It’s safe to say that the follow up to 2006’s Prey has had a storied past. Originally conceived as a sequel of sorts developed by Human Head Studios, development halted when new IP owners Bethesda cancelled the project due to the game failing to meet its quality standards in 2014. The game was re-debuted at E3 in 2016 by Bethesda, and unsurprisingly the end product is altogether unrecognisable compared to what was originally shown off when Prey 2 was first announced. So how has the franchise fared over the past 11 years of its tumultuous development? Interestingly, Prey bears few scars from its rollercoaster development and certainly isn’t a hacked-together Frankensteinian monstrosity as one might expect. In fact, there’s a great unity to its vision that is mostly endearing, but some wonky combat and lingering but prolific technical issues do hold it back.
Jet fuel can’t melt steel beams?
More or less completely unrelated narrative-wise to its 2006 counterpart, Prey puts you in the shoes of either a male or female version of Morgan Yu, a scientist aboard a space installation known as Talos 1. Owned by a private mega corporation called TranStar, Talos 1 operates primarily to study and ultimately technologise an alien species known as the Typhon. It turns out these shadowy and malevolent black creatures from outer space are the key to a quantum leap in medical technology which results in the development and commercialisation of powerful implants known as neuromods. Essentially distilled from Typhon essence, neuromods are physically installed in the brains of a patient and give them access to superhuman abilities, although risks of memory loss and psychological issues are listed among their side effects.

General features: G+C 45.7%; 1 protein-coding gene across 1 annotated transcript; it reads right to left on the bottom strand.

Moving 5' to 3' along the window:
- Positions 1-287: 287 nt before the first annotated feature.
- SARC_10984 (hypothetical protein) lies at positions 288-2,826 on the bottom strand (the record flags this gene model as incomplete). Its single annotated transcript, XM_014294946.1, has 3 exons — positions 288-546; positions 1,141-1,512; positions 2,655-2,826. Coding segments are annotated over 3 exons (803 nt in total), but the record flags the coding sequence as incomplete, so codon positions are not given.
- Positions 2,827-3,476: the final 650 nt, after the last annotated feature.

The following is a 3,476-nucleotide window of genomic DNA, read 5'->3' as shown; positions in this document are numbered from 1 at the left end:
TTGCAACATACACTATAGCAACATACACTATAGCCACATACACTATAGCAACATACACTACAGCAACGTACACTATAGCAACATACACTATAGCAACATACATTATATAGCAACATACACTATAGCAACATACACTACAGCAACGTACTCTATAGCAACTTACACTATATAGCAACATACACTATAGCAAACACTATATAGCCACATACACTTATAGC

This is how you blow off steam when you’re not breaking God’s laws
Do you have a minute to talk about our Lord and Saviour?
The allure of becoming more human than human and making fat stacks of cash in the process seemingly outweighs the dangers of harnessing a mysterious but overtly hostile alien species in the eyes of the TranStar board of directors, who decide to charge ahead with their research into Typhon-based technology. The chances of any Typhon breaking containment was a million to one they said…until they do exactly that and wreak widespread havoc amongst the entire installation and relentlessly murder the majority of her crew. As Morgan Yu you must survive the horrors of Talos 1 in the aftermath of the Typhon revolt and discover the mysteries of your foggy past and the darker side of neuromod technology and research.
Prey’s story is probably one of its most endearing aspects, channelling high concept noir sci-fi classics like Bioshock and Deus Ex. The game excels in crafting a satisfying narrative not only through the main events that unfold, but also through its superb setting. Talos 1 is a character unto itself, with its sprawling architecture visibly scarred by recent conflict and escalating panic having many a story to tell if you’ve the patience to explore. Prior to the Typhon catastrophe the installation was host to scientists, engineers and support staff all living side by side, and there’s a great human aspect to many of stories and mysteries you uncover; desperate office romances, Dungeons and Dragons-inspired treasure hunts and nerf gun wars all give an impression that amongst the morally-grey science that is Talos 1’s bread and butter, there were also actual human beings living out the more ordinary aspects of their lives on the station.
Gameplay-wise Prey plays much like a hybrid of the aforementioned Deus Ex and Bioshock, mostly in a good way. Utilising a first-person perspective, Prey is at its best when you’re tensely exploring the vast spaces within the installation, scavenging precious supplies, hacking computer terminals to read private emails and discovering its varied environments. Every part of Talos 1 (and there are many) has a meaningful and specific purpose, and piecing together how things work (or worked) aboard the lavish ship is a constant source of wonder.
The game excels in crafting a satisfying narrative not only through the main events that unfold, but also through its superb setting. Talos 1 is a character unto itself, with its sprawling architecture visibly scarred by recent conflict and escalating panic having many a story to tell if you’ve the patience to explore